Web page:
How a partial government shutdown would impact Coloradans
DENVER — With the Democrats and President Trump at odds over spending, and in particular funding for border security, a partial government shutdown may occur starting at 10 p.m. MST Friday.
But what would a partial federal government shut down mean for people living in Colorado?
When we called the National Park Service‘s Lakewood office, this is what we heard: “You’ve reached a non-working number for the National Park Service, please check the number and try again.” Perhaps a sign of things to come if the government shuts down. National parks would, in fact, remain open to public access, even free of charge. Just don’t expect the visitor center to be open, public restrooms, or even plowed roads.
Then there’s the federal center in Lakewood, which employs the most federal employees outside of Washington D.C. There are around 6,000 people working for 26 federal agencies there. Some of them could be out of work, just in time for Christmas.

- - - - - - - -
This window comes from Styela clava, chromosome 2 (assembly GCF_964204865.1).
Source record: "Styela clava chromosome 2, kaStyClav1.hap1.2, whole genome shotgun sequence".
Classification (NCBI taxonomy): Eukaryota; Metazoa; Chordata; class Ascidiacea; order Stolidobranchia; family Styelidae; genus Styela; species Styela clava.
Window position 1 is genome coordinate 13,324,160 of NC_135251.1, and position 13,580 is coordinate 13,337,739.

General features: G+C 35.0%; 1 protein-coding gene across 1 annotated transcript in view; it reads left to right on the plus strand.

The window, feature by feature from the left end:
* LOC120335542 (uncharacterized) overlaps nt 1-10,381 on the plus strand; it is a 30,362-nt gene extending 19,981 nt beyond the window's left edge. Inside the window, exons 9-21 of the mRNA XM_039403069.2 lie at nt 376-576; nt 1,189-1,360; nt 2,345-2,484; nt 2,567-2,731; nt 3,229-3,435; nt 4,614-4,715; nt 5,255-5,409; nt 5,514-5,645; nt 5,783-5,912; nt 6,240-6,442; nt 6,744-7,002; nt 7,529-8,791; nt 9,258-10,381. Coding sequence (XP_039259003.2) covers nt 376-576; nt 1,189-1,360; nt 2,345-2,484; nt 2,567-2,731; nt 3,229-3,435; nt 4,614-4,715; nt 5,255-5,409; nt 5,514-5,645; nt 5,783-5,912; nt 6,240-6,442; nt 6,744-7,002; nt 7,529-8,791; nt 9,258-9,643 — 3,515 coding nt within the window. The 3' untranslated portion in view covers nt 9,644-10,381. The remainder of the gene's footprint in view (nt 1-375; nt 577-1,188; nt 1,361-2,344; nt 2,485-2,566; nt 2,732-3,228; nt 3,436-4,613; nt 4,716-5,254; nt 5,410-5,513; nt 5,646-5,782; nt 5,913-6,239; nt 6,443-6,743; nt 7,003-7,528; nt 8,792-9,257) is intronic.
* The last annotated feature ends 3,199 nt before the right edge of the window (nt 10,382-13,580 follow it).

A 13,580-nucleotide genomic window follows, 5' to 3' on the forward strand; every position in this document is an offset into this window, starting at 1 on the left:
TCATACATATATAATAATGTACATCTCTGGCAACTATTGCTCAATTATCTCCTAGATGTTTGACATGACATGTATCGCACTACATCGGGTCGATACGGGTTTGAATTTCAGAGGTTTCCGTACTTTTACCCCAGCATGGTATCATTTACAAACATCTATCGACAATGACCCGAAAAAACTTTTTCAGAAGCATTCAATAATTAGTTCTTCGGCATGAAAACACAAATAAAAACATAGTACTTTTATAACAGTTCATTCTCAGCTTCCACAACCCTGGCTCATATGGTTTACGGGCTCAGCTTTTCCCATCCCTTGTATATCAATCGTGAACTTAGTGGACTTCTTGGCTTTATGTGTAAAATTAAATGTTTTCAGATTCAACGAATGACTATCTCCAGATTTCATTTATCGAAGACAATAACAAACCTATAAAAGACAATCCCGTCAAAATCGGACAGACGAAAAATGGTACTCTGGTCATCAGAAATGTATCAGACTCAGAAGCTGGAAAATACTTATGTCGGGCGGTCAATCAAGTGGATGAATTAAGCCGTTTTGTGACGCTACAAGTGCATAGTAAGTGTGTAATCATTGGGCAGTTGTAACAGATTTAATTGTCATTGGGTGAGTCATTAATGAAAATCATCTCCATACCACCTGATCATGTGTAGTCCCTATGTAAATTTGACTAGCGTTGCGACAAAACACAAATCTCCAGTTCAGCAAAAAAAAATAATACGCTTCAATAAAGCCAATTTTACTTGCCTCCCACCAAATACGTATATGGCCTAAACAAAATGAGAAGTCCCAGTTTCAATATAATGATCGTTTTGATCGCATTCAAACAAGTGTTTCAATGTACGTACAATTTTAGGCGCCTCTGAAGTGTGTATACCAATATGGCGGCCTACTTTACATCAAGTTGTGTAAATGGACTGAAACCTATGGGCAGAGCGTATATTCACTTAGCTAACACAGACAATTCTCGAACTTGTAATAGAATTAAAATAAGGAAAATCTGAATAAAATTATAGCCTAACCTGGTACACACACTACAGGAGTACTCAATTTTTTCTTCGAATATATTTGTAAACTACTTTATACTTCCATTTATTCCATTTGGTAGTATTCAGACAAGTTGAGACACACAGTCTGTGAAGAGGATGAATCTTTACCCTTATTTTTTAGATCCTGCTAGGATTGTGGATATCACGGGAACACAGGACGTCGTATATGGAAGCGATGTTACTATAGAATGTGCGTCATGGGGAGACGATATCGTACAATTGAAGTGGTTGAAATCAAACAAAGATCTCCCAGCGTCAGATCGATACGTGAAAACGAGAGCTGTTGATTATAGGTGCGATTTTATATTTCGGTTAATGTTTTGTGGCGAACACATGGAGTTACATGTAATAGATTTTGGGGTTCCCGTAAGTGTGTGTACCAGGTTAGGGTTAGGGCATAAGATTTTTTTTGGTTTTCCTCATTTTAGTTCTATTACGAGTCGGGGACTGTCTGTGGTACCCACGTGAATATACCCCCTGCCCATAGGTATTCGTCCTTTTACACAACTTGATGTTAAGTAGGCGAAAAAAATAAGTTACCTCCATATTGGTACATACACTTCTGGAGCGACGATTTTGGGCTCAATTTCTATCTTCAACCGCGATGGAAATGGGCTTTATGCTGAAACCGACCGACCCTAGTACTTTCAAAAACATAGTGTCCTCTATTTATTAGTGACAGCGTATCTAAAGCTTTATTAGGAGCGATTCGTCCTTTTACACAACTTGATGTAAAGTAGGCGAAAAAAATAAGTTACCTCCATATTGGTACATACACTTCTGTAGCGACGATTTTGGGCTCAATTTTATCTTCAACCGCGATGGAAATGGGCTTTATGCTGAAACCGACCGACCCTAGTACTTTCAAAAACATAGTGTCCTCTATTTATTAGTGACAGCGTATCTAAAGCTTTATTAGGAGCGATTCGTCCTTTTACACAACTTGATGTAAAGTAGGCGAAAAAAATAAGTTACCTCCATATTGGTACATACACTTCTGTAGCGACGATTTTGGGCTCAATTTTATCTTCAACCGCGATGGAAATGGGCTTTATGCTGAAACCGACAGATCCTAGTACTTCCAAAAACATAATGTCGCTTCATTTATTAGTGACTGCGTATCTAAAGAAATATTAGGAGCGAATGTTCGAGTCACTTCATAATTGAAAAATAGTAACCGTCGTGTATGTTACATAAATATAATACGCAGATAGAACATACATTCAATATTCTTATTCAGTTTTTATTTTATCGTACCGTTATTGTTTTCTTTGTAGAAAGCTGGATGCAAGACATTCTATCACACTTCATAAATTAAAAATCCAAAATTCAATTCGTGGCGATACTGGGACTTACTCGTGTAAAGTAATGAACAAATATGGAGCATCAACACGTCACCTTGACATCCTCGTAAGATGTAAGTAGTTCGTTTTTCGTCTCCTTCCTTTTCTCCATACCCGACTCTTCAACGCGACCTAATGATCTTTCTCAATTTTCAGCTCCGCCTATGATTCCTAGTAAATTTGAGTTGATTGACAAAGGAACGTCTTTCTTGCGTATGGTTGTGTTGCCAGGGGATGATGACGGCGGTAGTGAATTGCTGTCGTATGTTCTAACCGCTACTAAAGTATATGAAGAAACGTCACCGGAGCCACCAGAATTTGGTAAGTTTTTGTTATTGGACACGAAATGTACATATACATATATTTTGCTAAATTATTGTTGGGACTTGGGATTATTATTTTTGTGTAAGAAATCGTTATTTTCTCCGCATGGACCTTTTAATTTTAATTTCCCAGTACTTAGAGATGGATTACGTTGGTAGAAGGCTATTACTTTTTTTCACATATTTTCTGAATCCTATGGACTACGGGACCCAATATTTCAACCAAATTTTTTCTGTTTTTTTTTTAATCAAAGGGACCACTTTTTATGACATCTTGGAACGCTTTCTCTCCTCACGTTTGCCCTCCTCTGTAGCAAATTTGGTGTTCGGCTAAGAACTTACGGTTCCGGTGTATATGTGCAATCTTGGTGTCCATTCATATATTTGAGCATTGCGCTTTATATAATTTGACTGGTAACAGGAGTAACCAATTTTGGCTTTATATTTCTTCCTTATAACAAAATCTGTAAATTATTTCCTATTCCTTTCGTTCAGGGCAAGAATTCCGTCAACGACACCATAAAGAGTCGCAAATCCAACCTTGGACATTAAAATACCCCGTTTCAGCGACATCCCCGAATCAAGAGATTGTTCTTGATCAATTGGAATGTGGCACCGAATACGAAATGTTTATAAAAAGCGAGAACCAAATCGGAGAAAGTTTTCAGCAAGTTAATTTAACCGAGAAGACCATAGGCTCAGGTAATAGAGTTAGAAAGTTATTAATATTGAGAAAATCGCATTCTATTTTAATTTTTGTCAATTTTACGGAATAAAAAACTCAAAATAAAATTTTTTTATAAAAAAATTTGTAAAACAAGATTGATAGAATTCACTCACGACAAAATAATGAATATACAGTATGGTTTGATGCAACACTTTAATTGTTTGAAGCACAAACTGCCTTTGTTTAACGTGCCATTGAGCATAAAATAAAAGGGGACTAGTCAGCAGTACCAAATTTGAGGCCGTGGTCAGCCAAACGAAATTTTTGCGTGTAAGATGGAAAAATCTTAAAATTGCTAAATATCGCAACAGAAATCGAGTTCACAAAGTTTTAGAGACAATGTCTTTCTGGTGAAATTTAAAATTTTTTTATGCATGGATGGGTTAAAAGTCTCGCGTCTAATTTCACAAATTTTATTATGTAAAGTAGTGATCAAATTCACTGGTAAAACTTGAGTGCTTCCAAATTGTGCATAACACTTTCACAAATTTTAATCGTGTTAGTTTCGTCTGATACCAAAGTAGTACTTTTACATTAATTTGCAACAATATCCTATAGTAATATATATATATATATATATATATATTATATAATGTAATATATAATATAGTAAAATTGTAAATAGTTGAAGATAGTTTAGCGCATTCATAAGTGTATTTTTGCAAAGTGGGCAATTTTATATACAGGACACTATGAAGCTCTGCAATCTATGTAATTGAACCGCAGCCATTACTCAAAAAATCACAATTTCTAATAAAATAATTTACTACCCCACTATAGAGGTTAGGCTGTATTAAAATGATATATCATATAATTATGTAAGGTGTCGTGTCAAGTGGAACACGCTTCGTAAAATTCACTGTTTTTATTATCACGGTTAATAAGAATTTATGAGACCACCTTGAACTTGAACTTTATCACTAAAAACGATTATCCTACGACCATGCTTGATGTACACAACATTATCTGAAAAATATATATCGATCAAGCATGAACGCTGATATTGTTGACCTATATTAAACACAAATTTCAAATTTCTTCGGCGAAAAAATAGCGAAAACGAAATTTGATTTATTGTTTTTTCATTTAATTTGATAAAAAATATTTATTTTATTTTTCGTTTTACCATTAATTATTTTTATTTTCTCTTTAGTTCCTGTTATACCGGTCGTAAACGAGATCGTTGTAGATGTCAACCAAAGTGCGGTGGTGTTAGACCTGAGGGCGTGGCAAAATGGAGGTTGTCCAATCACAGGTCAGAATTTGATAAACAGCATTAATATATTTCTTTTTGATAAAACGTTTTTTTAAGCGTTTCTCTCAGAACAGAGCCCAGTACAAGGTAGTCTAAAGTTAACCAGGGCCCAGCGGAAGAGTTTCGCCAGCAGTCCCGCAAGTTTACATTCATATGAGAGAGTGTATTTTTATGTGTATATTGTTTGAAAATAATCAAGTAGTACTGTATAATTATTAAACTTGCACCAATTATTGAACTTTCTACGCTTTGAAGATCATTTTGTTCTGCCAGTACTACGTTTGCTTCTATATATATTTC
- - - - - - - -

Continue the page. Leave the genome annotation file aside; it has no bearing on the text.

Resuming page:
Colorado is a big military state, with six Air Force bases and one Army base. Buckley Air Force Base in Aurora was activated in 1941. Military personnel would still be on the job. A shutdown would not affect Buckley because the Department of Defense already has the budget in place for the facility through 2019. They told us, “In the event of a government shutdown, we do not anticipate any impact to the 460th Space Wing mission of providing strategic missile warning to America and our allies.”
The post office, TSA, and federal firearm background checks will remain open as well.
And in case you were wondering, NORAD will in fact remain open and fully staffed as well, and the tracking of Santa Claus will not be interrupted.AlertMe